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University of Michigan wrestler says he was booted off team for reporting abusive doctor

Former Michigan wrestler Tad DeLuca alleges he was punished for reporting in a nine-page letter what he says the late Dr. Robert Anderson did to him repeatedly under the guise of a medical examinations.
Tad Deluca, center, with his attorney, Parker Stinar, at a news conference in Southfield, Michigan, on Thursday, Feb. 27, 2020.Carlos Osorio / AP

The whistleblower whose allegations of sexual abuse at the hands of a University of Michigan doctor sparked a police investigation and continue to roil the school said Thursday that he's been seeking justice since 1975.

The former wrestler, Tad DeLuca, said that was the year he was punished for reporting in a nine-page letter what he says the late Dr. Robert Anderson did to him repeatedly under the guise of medical examinations.

"Something is wrong with Dr. Anderson," DeLuca wrote in a letter that was read at a news conference by his attorney, Parker Stinar. "Regardless of what you go in there for, he always makes you drop your drawers."

DeLuca said he told his coach, Bill Johannesen, and the athletics director at the time, Don Canham, that Anderson had routinely fondled him and given him unnecessary rectal exam.

Anderson, DeLuca said, was widely known as "Dr. Drop Your Drawers Anderson."

But Johannesen, DeLuca said, humiliated him for speaking out about Anderson by reading his letter out loud to the rest of the team before he was then booted off the squad and lost his scholarship.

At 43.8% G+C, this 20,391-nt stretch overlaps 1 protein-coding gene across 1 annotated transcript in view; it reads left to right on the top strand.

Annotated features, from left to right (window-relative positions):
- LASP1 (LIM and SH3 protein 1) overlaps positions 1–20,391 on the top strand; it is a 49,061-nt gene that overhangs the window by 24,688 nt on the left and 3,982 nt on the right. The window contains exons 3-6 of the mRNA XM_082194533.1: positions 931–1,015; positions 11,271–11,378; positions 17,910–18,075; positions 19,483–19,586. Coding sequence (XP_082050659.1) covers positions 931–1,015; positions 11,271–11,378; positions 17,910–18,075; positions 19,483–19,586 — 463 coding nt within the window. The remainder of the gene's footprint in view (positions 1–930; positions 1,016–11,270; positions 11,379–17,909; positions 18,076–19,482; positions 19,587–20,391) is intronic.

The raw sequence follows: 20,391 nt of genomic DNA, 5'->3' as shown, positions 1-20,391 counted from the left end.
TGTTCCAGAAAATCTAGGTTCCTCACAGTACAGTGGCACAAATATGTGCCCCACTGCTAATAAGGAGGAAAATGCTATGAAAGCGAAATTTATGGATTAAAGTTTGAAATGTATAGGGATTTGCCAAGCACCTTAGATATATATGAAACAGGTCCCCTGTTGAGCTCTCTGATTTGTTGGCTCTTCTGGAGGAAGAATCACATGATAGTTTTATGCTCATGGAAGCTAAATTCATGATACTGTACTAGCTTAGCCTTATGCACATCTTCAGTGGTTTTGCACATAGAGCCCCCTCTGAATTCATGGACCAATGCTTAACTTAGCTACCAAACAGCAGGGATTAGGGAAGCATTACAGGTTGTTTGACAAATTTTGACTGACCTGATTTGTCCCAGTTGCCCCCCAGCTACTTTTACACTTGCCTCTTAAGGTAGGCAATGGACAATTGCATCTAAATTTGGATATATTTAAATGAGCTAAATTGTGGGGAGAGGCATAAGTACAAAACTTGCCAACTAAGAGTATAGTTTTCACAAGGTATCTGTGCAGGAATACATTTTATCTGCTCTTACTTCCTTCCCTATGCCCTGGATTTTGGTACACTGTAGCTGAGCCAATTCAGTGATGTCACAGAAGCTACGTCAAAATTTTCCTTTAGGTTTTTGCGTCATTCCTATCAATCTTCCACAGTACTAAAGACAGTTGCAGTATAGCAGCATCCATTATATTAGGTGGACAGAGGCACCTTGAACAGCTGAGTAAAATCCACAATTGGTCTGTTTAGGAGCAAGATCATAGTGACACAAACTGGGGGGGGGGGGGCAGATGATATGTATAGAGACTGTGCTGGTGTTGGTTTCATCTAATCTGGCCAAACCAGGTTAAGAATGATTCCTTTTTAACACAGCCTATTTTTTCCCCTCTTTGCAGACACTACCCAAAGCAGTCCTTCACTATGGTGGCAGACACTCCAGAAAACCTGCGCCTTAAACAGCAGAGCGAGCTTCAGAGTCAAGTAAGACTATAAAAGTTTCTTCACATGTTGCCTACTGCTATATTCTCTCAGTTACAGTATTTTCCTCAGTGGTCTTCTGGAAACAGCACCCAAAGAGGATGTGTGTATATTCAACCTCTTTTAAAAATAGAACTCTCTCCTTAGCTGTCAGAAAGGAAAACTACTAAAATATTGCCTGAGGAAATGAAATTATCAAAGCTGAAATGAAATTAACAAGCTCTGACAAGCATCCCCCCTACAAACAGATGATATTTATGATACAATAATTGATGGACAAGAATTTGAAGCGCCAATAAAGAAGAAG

"Mr. DeLuca, you will not return to my wrestling room whether your scholarship is in effect," Johannesen said, according to DeLuca's letter. "You will not be known as an athlete."

DeLuca told reporters: "Those few minutes in front of my friends and teammates, the coach stripped away everything I had ever been."

Now DeLuca and nearly a dozen other male former University of Michigan students — a group that includes former wrestlers and former members of the track, hockey and football teams — have come forward to say they, too, were victimized by Anderson.

Anderson, who died in 2008, was a former director of the University Health Service who also served as the top physician for the Michigan football teams led by coaches Bo Schembechler and Lloyd Carr.

"It is time to hold the University of Michigan accountable," said Stinar of the Denver-based law firm Wahlberg, Woodruff, Nimmo & Sloane, which is representing DeLuca and several other former Michigan athletes.

Stinar said they have not yet filed a lawsuit but have scheduled a meeting with the university's general counsel that will happen "in the near future."

Police in Washtenaw County, Michigan, launched an investigation of Anderson in 2018 based on a second letter DeLuca wrote. But Steven Hiller, the county's assistant chief prosecuting attorney, said no charges could be filed because Anderson is dead and none of the accusations alleged acts that fell within the state's six-year statute of limitations.